Starch and Glycogen – Pancreatic amylase – Maltose + Isomaltose + Limit dextrin.

The enzymes for fat digestion are pancreatic lipase or steapsin.

Fats – pancreatic lipase – fattyacids + glycerol

Action of Bile secreted from liver:

Bile is a yellowish-green alkaline fluid. The chief constitutes of bile are the bile pigments and the bile salts. The two chief bile pigments are billirubin and biliverdin which areformed by the breakdown of haemoglobin of RBC. The bile salts include sodium glycoholat and sodium taurocholate.

Bile does not contain any digestive enzymes. The bile salts helps in emulsifying fats in the duodenum. Emulsification is aprocess of breaking down of large fat globules into very small fine droplets. The innumerable droplets of fats provide a large surface area for their hydrolysis by lipase. Being alkaline (pH 8.0 to 8.6) it neutralizes the acidity of the chime.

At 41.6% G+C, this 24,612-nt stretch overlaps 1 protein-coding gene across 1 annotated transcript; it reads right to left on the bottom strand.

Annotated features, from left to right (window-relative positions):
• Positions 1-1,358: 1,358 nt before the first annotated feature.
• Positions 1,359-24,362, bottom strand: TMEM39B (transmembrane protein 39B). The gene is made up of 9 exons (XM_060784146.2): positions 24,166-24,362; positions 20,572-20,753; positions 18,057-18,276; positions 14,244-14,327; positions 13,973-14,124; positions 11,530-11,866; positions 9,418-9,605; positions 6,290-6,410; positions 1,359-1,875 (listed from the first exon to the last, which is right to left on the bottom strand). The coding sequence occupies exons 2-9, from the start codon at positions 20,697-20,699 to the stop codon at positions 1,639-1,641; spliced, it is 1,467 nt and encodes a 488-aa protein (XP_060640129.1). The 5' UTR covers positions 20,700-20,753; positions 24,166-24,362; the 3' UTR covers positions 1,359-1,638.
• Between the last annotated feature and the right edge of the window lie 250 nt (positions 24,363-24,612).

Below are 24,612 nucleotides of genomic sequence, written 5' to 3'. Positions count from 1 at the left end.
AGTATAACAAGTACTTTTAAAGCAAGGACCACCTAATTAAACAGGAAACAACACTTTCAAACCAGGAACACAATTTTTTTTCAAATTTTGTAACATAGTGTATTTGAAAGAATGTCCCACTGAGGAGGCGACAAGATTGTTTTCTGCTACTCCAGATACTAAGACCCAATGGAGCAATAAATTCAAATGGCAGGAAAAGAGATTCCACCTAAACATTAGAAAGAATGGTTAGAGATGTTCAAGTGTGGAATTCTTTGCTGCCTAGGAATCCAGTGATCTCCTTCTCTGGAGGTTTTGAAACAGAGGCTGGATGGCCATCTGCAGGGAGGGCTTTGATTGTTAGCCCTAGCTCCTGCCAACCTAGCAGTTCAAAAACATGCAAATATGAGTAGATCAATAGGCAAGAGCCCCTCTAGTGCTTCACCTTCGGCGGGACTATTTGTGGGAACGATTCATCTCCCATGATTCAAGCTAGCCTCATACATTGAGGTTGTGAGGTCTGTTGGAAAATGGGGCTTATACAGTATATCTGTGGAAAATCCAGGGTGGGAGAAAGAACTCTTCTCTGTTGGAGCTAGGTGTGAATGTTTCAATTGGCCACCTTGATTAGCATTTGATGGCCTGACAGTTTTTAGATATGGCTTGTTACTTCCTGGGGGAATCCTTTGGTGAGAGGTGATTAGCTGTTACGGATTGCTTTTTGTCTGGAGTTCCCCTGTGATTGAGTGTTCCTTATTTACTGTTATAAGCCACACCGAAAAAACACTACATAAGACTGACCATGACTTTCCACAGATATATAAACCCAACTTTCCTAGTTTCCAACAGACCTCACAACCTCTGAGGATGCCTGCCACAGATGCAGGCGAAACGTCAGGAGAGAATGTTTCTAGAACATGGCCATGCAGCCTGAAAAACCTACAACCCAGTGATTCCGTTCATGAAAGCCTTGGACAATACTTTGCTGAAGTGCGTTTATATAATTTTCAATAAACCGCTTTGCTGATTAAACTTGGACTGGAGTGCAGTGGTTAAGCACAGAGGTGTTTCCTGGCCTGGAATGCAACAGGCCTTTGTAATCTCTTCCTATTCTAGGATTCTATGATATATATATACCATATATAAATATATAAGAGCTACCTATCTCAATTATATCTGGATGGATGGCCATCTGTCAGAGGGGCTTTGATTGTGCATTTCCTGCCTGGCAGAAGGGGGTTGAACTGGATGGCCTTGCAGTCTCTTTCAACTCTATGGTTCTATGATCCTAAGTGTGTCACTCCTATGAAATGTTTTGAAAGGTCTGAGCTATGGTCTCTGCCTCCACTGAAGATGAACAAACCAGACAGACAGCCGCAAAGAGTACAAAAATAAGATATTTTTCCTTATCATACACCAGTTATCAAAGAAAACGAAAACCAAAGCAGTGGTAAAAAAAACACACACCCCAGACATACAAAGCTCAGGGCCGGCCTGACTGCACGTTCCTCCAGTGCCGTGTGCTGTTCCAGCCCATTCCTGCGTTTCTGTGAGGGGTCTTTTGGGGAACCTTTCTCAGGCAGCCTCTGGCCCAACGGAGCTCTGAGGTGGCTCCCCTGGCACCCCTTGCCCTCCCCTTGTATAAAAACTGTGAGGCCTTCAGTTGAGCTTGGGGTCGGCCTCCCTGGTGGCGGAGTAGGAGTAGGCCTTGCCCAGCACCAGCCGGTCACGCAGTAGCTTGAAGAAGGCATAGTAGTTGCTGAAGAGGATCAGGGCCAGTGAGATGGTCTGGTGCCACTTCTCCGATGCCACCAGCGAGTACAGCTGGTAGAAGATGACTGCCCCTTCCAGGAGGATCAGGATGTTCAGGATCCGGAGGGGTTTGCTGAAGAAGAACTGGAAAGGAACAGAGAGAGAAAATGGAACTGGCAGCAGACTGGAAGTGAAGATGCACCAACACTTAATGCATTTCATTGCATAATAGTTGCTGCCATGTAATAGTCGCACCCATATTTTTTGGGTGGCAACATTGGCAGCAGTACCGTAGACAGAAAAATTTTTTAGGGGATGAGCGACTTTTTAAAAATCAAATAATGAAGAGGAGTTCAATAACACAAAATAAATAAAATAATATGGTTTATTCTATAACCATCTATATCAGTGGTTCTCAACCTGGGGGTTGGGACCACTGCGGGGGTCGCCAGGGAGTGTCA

4. Secretion of intestinal juice in the ileum:

The intestinal juice is also called as succus entericus. When bile and pancreatit juice enters the duodenum at the sametime succus entericus secreted by the intestinal mucosa in the ileum.

Intestinal juice contains mucin and several enzymes such as erepsin or peptidase, lipase, invertase, maltase, lactase, isomaltase, limit dextrinase, nucleotidase and nucleosidase. These enzymes complete the digestion of all kinds of food substances.

The intestinal juice also contains enterakinase.

Peptides – Peptidase – Amino acids

Remaining emulsified fat – lipase – fatty acid + Glycerol

Sucrose – Invertase – Glucose + Fructose

Maltose – maltose – Glucose

Isomaltose – Isomaltose – Glucose

Limit dextrins – Limit dextrinase – Glucose

Nucleotides – Nucleotidase – Nucleotides + Phosphates

Nucleotides – Nucleotidase – Nitrogen bases + sugars